What Helps and What Hurts

 This past year has been quite a journey for my family and me.  Learning about our teenage son’s sexual orientation was life-changing.  The heartache, questioning, and confusion was intense.  But oh – the blessings that came!    I feel my Savior’s hand in my life often – teaching me how to love unconditionally, how to comfort those that stand in need of comfort, and bear up the hands that hang down.  I like the “new” me so much better!  I have changed and grown more in this past year than at any other point in my life.  I think my Savior is proud of my progression, for I feel Him closer to me than ever before.

Our testimony and belief in the core of the gospel has not changed.  But some of our assumptions and beliefs about what it means to be Mormon have changed.  And the way other people perceive us has changed drastically.  People now view us as “fringe” or even “apostate” because we have a gay son who we love and accept completely.  This change has left many uncomfortable, and unsure of how to be with us.  This saddens me.  I feel an aching loss when I think of how past relationships used to be, and wonder if they will ever be that again.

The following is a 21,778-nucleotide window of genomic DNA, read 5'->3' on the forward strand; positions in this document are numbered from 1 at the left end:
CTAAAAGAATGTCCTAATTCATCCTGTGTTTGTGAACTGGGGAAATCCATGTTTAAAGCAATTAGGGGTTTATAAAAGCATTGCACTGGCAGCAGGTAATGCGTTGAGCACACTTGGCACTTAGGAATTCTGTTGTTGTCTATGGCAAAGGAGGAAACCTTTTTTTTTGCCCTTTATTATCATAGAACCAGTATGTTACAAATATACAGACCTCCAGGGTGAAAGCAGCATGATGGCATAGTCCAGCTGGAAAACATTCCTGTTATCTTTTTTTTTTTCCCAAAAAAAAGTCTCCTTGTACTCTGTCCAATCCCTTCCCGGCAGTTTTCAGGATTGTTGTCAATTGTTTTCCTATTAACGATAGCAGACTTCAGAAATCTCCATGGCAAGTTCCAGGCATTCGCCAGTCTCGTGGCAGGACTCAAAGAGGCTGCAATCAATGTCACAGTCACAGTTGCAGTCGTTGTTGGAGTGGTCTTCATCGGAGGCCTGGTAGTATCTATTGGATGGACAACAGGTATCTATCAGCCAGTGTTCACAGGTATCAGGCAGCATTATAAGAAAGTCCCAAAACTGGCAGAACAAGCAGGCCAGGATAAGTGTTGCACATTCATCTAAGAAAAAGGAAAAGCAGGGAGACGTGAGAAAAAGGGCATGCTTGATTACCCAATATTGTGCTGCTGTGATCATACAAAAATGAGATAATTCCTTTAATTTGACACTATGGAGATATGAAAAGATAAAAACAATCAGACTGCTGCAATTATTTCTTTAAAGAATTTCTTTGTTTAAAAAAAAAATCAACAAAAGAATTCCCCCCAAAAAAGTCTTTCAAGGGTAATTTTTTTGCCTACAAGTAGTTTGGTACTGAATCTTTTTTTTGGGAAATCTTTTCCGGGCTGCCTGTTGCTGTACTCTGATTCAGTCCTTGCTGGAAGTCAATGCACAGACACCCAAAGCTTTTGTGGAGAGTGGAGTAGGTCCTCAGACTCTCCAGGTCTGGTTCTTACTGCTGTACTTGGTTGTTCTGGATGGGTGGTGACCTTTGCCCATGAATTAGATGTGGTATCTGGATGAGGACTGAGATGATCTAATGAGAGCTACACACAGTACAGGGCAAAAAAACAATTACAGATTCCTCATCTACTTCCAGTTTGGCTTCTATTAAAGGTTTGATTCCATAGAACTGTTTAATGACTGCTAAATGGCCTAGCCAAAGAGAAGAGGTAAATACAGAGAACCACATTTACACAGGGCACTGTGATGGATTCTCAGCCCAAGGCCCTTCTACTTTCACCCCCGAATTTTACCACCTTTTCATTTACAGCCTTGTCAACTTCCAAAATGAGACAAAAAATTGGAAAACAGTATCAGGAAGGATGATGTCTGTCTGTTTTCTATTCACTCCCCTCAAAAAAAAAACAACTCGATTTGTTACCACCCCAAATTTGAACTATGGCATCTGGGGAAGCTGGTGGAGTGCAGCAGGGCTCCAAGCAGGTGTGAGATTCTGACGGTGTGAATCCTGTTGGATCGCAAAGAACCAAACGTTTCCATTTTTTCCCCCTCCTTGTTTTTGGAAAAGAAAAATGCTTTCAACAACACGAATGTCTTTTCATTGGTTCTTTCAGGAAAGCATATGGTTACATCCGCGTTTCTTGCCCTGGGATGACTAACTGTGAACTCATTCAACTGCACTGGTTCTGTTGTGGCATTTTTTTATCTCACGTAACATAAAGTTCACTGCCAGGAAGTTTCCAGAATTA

We have been the recipients of much love, understanding and support.  But we have also received harsh criticism, judgment, and ugliness.  Most who have been harsh to us probably don’t even realize that their words and actions are being perceived that way.  They view it as defending the Church or staying in line with what past Church leaders have said.  But I can tell you – from painful first-hand experience – these words and actions cut deep, and often makes church feel like a hostile place instead of a refuge.

So I have compiled two lists, all based on our interactions this past year.  The first is what hurts.  The second is what helps.  This is not meant to be a comprehensive list on the subject, just what my own experience has been.  My hope in writing this article is for those that are caught somewhere in the middle and might not know how to respond to someone who is gay.  Maybe they will see that you don’t have to choose between the Church and your gay loved ones.  You really can love and embrace them BOTH!  Our lives are infinitely more colorful and rich for having these LGBT family and friends in our midst.



  • Gossiping (even if you justify it by saying you’re talking about how to help that person)
  • Judgmental glances or looking at the individual as if they are deserving of your pity
  • Not making eye contact, or looking away